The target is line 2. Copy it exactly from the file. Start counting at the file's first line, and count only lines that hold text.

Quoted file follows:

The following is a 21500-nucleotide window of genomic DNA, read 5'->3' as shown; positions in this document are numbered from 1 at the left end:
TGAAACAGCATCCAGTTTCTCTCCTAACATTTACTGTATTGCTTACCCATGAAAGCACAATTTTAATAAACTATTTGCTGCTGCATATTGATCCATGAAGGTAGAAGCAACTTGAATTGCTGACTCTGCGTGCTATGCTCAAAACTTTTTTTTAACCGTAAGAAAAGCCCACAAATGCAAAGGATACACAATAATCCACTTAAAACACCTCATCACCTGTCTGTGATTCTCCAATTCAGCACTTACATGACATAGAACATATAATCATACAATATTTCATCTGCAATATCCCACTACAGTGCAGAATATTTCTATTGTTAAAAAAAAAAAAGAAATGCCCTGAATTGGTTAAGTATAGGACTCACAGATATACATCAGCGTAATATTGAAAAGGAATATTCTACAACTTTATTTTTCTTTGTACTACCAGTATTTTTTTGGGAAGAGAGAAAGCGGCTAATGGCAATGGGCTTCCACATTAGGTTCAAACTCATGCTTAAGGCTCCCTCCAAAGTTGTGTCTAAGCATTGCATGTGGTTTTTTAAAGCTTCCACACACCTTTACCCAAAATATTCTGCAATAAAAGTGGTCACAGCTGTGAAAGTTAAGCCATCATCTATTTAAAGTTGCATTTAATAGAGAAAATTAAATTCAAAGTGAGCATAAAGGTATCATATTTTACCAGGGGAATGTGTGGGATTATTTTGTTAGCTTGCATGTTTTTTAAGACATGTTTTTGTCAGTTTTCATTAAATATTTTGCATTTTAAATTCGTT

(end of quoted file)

TGAAACAGCATCCAGTTTCTCTCCTAACATTTACTGTATTGCTTACCCATGAAAGCACAATTTTAATAAACTATTTGCTGCTGCATATTGATCCATGAAGGTAGAAGCAACTTGAATTGCTGACTCTGCGTGCTATGCTCAAAACTTTTTTTTAACCGTAAGAAAAGCCCACAAATGCAAAGGATACACAATAATCCACTTAAAACACCTCATCACCTGTCTGTGATTCTCCAATTCAGCACTTACATGACATAGAACATATAATCATACAATATTTCATCTGCAATATCCCACTACAGTGCAGAATATTTCTATTGTTAAAAAAAAAAAAGAAATGCCCTGAATTGGTTAAGTATAGGACTCACAGATATACATCAGCGTAATATTGAAAAGGAATATTCTACAACTTTATTTTTCTTTGTACTACCAGTATTTTTTTGGGAAGAGAGAAAGCGGCTAATGGCAATGGGCTTCCACATTAGGTTCAAACTCATGCTTAAGGCTCCCTCCAAAGTTGTGTCTAAGCATTGCATGTGGTTTTTTAAAGCTTCCACACACCTTTACCCAAAATATTCTGCAATAAAAGTGGTCACAGCTGTGAAAGTTAAGCCATCATCTATTTAAAGTTGCATTTAATAGAGAAAATTAAATTCAAAGTGAGCATAAAGGTATCATATTTTACCAGGGGAATGTGTGGGATTATTTTGTTAGCTTGCATGTTTTTTAAGACATGTTTTTGTCAGTTTTCATTAAATATTTTGCATTTTAAATTCGTT